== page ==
Orange County is reporting robust interest among parents seeking to get their young children vaccinated against COVID-19.
Since vaccinations were made eligible for 5- to 11-year-olds last week, there have been 7,788 doses administered, Dr. Regina Chinsio-Kwong, a deputy health officer for Orange County, said Wednesday. Three thousand doses were administered on Tuesday alone, which Chinsio-Kwong called “a great number.”
Those “numbers reflect a very healthy demand in our community for vaccine,” she said, especially considering that it’s a weekday. Demand is expected to pick up through the weekend.
“I’m sure this weekend we’re going to see a lot more kids who are going to get vaccinated,” Chinsio-Kwong said.
Jeff Zients, President Biden’s COVID-19 task force coordinator, said that by the end of Wednesday, he estimated 900,000 children in this age group will have received their first shot nationally. An additional 700,000 appointments for kids already have been booked. There are 28 million American children in this age group.
Many parents eagerly hustled to schedule appointments this week after tens of millions of children nationwide became newly eligible for the COVID-19 vaccine. But surveys show that parents are divided on vaccinating kids ages 5 to 11.
“Parents and families across the country are breathing giant sighs of relief. And we are just getting started,” Zients said.
And as of Wednesday morning in California, more than 110,000 children 5 to 11 had received their first vaccine dose, according to Dr. Mark Ghaly, California’s health and human services secretary.
While that’s only a small fraction of the 3.5 million children of this age statewide, Ghaly said that “we are starting to see this pick up, and I’m really encouraged about what this means for our state.”
“Vaccines are our way through this pandemic,” he said during a briefing. “We are concerned about the winter. We’re concerned about rising case numbers, pressure on our hospitals from a number of other issues on top of COVID, so do what you can today to get your vaccine. Protect yourself into the winter.”
Chinsio-Kwong urged people to get their kids vaccinated. While some have suggested they wouldn’t, in part because the risk of death is relatively low compared to the risk for adults, COVID-19 still ranks as one of the leading causes of death among children in this age group nationally.
According to the U.S. Centers for Disease Control and Prevention, for the 12-month period ending Oct. 2, 66 children ages 5 to 11 died from COVID-19, a number that — when compared to the leading causes of death in children in 2019 — makes the coronavirus the eighth leading cause of death in children of this age group.
“I don’t think that it is acceptable to have COVID as [among the] top 10 reasons for death in the pediatric population,” Chinsio-Kwong said. “I think we need to do better at protecting them. And now that we have this vaccine, this is a great opportunity for us to provide a more effective measure that can protect them against severe illness and death.”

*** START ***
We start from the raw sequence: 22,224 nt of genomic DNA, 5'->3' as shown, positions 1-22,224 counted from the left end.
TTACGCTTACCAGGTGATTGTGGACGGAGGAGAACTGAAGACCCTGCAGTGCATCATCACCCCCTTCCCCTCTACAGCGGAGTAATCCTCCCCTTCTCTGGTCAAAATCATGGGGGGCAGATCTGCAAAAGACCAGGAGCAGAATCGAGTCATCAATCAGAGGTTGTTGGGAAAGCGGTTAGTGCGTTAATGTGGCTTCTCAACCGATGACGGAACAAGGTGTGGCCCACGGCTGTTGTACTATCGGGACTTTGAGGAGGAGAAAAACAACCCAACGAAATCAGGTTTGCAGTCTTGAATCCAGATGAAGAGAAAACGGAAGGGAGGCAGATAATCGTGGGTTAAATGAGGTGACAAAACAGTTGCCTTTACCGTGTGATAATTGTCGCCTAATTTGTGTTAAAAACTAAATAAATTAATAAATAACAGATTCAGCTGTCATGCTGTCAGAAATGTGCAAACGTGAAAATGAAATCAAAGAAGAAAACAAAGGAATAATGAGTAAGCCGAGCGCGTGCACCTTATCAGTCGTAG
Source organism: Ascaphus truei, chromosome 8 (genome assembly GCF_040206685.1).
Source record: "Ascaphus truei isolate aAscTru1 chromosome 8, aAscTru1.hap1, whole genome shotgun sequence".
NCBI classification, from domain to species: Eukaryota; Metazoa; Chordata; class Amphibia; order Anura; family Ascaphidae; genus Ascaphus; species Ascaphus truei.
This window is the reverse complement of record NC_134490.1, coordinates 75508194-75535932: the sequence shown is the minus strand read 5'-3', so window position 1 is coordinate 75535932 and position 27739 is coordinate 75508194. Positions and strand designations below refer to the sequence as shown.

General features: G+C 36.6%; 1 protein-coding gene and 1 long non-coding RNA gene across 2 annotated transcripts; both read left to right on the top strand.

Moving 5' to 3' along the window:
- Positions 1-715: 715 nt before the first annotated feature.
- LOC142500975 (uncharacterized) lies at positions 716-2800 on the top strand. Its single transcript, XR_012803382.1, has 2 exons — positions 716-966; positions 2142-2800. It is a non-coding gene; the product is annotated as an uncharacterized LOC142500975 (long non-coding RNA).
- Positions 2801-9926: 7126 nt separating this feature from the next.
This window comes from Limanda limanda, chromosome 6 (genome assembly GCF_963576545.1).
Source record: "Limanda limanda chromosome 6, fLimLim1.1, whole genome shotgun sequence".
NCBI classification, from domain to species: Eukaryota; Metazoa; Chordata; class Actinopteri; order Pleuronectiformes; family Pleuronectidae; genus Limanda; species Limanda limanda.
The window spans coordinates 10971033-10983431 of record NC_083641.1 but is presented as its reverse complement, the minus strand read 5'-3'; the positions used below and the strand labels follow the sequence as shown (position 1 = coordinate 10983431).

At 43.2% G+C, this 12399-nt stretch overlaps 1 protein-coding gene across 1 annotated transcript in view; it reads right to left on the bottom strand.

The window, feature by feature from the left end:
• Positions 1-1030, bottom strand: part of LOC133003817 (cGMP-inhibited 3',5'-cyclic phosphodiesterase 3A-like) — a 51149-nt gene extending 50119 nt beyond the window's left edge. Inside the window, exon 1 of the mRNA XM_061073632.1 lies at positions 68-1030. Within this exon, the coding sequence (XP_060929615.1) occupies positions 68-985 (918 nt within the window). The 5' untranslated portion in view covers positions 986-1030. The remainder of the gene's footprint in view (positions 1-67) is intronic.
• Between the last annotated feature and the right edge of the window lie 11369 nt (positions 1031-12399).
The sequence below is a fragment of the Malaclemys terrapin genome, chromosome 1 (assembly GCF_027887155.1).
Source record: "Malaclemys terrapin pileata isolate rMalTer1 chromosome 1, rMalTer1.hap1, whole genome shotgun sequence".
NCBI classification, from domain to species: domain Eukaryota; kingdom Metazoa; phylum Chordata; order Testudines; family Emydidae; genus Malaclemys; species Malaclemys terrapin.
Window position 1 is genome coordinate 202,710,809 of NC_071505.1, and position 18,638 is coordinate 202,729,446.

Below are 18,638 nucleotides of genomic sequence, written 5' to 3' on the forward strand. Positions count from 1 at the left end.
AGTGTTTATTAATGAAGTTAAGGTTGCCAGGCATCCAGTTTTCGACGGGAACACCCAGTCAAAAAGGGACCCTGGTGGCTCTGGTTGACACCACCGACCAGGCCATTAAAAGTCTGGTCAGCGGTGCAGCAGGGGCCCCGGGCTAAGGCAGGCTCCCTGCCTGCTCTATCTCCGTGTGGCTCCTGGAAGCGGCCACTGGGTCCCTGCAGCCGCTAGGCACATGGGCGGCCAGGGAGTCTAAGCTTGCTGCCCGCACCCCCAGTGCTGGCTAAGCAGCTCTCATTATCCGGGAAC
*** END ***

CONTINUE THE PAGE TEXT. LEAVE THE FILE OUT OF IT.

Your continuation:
California health authorities, fearing another winter coronavirus wave, are urging all eligible adults to get COVID-19 booster shots.
And for parents who don’t consider it likely their children would die even if they contract COVID-19, Chinsio-Kwong asked them to consider the long-term consequences survivors can face.
“Maybe they may not have severe illness, but how will a COVID infection impact them long term as they go into adulthood?” Chinsio-Kwong said. “There are studies showing that COVID infection — even if you’re asymptomatic or have mild illness — can cause such significant inflammation and can, and possibly will, affect your brain. And again, children are so young and their brains are still developing. The last thing we want is for them to have to be set back with their brains being affected at such a young age.”
Side effects from surviving COVID-19 include mood changes, chronic headaches and having a “foggy mind,” she said. The last thing a parent would want, she said, would be for a child to suffer lasting effects, such as memory loss.
In addition, this “pediatric population makes up more than 10% of our population. Getting them vaccinated really helps the rest of our population get closer to full immunity. And we know that getting them vaccinated allows them to also stay safe while they’re at school and engaging in small gatherings with their friends,” she said.
The health officer took her newly eligible young son to get vaccinated last weekend.
“And I know he was really scared … about the needle because he asked so many questions. And after the fact, of course, he said, ‘Mommy, it didn’t hurt as much as my flu shot. I barely felt it,’ ” Chinsio-Kwong said.